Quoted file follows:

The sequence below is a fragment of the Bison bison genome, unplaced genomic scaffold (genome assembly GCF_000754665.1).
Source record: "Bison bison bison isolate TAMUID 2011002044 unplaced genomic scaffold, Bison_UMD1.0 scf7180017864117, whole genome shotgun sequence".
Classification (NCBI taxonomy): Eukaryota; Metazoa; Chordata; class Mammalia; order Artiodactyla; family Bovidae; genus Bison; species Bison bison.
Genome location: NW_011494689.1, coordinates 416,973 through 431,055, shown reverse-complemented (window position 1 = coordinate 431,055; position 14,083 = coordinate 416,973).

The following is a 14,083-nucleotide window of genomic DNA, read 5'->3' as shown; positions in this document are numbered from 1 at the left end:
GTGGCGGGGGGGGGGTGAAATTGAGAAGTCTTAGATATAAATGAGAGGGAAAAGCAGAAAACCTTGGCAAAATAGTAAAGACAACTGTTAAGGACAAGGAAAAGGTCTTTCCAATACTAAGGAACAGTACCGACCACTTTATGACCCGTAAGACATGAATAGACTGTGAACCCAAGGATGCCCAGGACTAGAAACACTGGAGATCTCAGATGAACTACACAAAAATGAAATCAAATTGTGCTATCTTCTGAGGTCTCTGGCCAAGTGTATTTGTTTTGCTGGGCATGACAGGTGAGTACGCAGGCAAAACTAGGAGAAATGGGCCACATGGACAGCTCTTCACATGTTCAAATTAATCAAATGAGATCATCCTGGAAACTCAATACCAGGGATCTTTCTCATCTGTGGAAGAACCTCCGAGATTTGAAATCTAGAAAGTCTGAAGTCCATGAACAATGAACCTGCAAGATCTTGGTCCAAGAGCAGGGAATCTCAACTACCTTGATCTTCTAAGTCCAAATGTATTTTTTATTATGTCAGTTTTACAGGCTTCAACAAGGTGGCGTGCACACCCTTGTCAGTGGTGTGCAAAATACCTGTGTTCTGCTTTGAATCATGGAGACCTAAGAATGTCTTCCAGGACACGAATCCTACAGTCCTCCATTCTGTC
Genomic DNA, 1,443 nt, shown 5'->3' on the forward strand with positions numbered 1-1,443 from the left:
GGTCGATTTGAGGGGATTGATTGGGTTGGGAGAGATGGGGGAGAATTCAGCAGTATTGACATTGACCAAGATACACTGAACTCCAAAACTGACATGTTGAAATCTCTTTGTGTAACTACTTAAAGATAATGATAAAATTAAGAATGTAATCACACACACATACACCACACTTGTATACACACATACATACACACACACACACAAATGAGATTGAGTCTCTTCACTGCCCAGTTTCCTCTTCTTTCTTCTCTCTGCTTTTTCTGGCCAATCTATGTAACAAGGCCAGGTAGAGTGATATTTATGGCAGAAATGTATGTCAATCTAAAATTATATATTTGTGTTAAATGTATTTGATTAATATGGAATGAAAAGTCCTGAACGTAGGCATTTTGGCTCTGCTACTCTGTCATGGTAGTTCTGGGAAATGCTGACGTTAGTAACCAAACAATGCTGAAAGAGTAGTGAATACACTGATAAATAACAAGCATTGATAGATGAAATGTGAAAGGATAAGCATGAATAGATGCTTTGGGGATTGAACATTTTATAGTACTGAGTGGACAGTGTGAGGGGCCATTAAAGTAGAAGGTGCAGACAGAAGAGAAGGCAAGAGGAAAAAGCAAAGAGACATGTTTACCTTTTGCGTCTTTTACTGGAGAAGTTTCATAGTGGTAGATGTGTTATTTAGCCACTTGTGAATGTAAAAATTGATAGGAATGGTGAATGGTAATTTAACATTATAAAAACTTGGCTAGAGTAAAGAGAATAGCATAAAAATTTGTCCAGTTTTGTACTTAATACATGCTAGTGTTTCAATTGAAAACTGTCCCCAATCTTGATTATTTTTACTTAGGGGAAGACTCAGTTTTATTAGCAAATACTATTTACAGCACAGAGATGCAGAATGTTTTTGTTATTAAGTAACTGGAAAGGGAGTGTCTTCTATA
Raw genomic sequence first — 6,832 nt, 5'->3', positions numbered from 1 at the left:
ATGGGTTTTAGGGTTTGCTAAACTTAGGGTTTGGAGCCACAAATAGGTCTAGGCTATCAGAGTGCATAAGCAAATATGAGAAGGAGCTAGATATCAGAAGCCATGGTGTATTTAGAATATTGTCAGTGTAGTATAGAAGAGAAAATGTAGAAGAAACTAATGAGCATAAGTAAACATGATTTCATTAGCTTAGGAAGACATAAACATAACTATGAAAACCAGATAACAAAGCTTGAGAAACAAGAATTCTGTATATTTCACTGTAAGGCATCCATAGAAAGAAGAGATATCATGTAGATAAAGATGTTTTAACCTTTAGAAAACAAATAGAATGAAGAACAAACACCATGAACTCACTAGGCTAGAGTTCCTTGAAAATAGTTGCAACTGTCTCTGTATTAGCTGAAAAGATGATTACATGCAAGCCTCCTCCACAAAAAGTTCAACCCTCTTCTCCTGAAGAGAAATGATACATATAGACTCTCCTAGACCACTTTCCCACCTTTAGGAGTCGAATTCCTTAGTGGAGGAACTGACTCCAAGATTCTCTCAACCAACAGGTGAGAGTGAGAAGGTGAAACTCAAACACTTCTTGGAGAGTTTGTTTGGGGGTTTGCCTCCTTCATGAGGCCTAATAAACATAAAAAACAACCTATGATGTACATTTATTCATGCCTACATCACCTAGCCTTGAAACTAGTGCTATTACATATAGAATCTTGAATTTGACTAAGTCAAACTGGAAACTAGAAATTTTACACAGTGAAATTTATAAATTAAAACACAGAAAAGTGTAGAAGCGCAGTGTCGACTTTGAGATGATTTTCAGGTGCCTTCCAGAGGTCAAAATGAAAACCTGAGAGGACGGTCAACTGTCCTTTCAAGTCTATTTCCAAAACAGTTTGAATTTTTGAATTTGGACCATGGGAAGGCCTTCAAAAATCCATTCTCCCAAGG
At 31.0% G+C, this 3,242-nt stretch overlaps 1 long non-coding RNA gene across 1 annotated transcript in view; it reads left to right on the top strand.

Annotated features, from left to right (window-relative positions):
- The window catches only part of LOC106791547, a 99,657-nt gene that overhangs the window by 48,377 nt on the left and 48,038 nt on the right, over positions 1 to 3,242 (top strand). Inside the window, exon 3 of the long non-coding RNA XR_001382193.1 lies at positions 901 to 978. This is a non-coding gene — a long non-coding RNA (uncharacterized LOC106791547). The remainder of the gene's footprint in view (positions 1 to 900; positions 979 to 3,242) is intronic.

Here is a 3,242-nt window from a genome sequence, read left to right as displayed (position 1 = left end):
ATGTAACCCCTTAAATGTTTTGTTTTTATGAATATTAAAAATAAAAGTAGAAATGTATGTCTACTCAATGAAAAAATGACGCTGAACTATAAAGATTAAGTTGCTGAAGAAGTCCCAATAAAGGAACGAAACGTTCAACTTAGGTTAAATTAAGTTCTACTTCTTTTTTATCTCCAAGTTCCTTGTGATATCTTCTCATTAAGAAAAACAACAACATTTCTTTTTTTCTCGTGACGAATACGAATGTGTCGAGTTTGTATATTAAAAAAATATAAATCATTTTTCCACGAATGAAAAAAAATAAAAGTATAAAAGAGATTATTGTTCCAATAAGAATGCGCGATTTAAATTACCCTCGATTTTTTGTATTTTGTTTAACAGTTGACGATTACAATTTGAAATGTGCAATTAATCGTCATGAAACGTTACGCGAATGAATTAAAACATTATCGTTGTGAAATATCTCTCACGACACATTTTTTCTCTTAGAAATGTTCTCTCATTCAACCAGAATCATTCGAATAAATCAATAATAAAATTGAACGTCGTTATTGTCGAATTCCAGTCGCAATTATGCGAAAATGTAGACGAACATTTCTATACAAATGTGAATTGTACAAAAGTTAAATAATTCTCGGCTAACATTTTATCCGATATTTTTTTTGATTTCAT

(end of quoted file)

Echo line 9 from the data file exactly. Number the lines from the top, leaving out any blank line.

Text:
Raw genomic sequence first — 6,832 nt, 5'->3', positions numbered from 1 at the left: